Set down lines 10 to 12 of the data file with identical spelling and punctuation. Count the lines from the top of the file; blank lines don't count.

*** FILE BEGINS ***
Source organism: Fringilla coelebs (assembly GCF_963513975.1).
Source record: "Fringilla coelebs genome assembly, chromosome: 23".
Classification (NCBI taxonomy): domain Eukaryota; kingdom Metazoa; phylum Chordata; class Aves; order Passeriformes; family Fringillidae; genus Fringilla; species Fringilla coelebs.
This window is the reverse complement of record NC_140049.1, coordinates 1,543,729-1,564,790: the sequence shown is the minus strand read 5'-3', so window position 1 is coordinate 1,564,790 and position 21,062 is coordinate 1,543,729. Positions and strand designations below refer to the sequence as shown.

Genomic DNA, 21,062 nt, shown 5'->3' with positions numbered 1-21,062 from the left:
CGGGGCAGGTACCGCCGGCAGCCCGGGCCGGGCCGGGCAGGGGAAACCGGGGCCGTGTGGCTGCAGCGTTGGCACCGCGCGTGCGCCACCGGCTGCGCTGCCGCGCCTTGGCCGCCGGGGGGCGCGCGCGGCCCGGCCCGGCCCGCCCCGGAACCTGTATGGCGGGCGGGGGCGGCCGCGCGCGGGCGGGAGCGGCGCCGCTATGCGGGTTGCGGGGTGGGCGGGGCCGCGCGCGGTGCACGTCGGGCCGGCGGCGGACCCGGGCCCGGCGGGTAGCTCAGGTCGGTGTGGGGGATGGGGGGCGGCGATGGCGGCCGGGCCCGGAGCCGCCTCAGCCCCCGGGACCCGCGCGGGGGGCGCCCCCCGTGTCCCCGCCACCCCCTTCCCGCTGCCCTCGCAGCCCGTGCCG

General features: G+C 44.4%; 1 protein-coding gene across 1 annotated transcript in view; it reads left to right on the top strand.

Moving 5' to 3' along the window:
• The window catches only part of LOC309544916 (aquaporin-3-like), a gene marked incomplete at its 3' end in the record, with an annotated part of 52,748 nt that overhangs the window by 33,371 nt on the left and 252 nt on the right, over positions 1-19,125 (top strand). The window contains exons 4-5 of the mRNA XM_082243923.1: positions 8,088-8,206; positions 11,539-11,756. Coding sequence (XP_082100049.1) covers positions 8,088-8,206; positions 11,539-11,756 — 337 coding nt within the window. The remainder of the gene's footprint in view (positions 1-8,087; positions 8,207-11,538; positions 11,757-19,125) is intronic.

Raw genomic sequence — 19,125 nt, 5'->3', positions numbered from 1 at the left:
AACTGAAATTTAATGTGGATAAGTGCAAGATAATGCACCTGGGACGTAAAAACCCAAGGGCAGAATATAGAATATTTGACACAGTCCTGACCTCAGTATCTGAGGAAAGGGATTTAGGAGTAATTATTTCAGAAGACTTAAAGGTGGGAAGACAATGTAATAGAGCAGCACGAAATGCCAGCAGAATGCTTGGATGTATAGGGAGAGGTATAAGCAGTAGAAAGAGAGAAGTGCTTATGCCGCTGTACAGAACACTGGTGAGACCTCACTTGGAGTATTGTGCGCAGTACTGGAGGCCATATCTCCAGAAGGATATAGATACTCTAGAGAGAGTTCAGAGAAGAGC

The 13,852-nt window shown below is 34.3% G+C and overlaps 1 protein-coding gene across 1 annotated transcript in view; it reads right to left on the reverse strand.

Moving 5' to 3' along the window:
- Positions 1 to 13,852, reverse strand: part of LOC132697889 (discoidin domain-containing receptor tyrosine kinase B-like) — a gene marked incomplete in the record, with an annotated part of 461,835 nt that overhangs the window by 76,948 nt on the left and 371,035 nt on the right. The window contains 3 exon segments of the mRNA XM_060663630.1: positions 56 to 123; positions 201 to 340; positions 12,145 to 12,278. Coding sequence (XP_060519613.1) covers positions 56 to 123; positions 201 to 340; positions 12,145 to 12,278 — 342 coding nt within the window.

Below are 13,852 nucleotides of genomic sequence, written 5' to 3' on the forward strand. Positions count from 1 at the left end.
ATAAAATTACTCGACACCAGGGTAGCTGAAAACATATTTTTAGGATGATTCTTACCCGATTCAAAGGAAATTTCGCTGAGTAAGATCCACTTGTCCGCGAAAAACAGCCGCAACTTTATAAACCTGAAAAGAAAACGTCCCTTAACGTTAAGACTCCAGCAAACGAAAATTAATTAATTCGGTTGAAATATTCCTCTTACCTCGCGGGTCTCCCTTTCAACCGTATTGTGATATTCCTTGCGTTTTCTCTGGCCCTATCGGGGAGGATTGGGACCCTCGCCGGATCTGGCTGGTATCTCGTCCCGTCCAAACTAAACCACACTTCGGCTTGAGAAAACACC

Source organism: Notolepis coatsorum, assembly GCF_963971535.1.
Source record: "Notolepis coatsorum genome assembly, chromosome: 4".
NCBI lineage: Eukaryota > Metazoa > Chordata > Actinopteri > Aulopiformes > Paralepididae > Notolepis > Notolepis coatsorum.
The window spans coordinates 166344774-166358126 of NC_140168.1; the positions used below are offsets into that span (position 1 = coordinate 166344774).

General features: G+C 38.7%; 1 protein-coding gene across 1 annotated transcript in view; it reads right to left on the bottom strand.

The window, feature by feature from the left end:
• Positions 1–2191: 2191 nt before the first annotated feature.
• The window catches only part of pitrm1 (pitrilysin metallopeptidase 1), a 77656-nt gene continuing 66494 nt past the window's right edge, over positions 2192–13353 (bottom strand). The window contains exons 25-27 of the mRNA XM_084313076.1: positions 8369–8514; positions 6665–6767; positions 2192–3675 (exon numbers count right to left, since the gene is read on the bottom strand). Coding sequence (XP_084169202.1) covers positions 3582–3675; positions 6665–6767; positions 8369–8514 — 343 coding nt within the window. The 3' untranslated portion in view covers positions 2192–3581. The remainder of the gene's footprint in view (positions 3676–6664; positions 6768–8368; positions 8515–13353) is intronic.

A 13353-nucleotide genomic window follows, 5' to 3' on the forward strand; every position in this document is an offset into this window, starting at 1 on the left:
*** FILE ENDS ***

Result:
Raw genomic sequence — 19,125 nt, 5'->3', positions numbered from 1 at the left:
AACTGAAATTTAATGTGGATAAGTGCAAGATAATGCACCTGGGACGTAAAAACCCAAGGGCAGAATATAGAATATTTGACACAGTCCTGACCTCAGTATCTGAGGAAAGGGATTTAGGAGTAATTATTTCAGAAGACTTAAAGGTGGGAAGACAATGTAATAGAGCAGCACGAAATGCCAGCAGAATGCTTGGATGTATAGGGAGAGGTATAAGCAGTAGAAAGAGAGAAGTGCTTATGCCGCTGTACAGAACACTGGTGAGACCTCACTTGGAGTATTGTGCGCAGTACTGGAGGCCATATCTCCAGAAGGATATAGATACTCTAGAGAGAGTTCAGAGAAGAGC

The 13,852-nt window shown below is 34.3% G+C and overlaps 1 protein-coding gene across 1 annotated transcript in view; it reads right to left on the reverse strand.